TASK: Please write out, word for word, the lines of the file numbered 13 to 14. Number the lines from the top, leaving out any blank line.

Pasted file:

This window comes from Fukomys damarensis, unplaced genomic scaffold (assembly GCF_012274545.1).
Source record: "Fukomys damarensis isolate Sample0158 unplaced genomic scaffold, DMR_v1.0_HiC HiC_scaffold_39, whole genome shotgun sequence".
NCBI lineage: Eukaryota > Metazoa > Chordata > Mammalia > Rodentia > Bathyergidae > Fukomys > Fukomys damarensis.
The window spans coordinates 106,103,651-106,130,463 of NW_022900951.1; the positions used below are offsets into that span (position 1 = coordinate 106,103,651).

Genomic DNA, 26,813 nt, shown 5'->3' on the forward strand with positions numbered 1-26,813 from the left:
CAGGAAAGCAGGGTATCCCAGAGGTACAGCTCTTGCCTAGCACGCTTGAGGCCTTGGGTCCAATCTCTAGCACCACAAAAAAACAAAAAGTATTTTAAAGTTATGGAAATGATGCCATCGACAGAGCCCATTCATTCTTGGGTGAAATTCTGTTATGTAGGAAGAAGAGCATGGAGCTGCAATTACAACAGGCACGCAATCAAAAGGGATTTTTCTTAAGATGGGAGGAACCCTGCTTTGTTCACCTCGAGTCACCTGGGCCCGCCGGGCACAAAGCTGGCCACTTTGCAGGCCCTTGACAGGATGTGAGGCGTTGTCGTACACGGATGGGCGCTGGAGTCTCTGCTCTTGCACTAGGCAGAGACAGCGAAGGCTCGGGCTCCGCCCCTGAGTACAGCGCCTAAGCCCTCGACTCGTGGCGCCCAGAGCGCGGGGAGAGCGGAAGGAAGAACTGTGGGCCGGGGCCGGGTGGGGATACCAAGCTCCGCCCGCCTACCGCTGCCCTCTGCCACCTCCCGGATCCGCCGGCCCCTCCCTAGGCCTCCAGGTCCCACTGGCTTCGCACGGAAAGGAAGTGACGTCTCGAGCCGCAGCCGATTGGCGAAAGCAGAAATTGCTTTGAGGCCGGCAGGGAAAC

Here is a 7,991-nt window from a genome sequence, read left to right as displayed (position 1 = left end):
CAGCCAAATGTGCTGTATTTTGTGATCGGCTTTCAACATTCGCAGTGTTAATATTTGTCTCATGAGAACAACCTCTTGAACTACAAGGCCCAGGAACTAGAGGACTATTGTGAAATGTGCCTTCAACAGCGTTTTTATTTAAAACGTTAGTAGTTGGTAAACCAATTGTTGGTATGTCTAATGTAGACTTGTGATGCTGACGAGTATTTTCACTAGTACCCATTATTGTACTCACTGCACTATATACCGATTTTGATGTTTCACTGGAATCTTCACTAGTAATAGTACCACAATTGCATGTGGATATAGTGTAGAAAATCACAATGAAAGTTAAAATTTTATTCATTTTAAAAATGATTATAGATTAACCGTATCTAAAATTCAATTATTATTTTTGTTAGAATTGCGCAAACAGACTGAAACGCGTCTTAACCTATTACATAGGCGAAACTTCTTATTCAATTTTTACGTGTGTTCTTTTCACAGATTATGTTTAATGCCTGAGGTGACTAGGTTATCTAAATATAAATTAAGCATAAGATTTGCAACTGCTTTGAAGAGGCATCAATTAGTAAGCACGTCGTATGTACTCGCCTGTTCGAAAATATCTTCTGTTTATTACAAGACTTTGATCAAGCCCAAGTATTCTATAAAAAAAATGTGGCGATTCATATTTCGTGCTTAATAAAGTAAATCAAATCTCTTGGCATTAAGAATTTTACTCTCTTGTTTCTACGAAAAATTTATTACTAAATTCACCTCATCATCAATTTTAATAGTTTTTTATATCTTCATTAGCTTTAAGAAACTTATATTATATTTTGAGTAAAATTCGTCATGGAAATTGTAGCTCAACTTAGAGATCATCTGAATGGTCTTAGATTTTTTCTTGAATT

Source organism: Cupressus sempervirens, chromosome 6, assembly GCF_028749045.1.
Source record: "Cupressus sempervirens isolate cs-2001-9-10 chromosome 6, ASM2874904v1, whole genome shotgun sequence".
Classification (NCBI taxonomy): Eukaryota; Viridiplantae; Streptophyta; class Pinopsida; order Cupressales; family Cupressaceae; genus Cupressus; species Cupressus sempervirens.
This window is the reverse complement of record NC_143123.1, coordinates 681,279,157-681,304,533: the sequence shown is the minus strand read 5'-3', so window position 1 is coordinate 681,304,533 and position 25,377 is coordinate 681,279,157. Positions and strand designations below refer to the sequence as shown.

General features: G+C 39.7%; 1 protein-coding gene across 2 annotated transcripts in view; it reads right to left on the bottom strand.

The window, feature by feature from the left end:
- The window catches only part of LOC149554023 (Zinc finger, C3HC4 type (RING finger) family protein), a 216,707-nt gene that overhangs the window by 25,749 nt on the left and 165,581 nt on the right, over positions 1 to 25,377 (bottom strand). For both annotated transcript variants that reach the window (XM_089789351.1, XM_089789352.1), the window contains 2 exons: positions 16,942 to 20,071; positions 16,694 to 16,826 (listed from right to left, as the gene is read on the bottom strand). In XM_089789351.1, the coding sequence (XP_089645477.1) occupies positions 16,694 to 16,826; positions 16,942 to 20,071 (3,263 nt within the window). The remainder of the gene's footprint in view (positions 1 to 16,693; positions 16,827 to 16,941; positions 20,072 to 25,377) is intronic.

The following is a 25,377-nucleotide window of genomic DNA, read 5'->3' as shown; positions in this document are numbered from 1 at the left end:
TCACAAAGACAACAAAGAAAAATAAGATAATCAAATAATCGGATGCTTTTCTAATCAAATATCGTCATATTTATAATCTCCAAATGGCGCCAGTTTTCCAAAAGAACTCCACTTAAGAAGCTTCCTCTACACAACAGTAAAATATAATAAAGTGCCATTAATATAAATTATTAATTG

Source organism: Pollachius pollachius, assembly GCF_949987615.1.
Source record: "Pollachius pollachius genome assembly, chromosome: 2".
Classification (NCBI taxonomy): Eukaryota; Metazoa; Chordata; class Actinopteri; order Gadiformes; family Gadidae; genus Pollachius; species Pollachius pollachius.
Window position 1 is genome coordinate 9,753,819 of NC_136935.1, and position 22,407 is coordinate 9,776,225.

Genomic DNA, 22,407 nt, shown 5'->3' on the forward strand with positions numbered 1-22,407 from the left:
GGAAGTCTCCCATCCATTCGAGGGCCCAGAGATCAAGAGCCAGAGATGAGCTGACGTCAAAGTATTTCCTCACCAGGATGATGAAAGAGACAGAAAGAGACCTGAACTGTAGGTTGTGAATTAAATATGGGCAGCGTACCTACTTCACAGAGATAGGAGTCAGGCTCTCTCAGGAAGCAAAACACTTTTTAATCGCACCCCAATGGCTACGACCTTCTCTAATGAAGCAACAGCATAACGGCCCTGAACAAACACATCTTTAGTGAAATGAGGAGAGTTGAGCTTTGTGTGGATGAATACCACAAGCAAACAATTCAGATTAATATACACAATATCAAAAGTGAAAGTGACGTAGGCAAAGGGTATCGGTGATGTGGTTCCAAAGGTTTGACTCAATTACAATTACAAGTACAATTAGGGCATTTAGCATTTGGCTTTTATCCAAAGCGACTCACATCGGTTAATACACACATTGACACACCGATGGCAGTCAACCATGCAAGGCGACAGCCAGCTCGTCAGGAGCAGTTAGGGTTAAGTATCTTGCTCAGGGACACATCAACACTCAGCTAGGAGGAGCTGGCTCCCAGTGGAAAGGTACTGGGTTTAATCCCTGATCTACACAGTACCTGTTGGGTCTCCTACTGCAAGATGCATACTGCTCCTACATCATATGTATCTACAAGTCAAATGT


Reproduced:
General features: G+C 39.7%; 1 protein-coding gene across 2 annotated transcripts in view; it reads right to left on the bottom strand.

The window, feature by feature from the left end: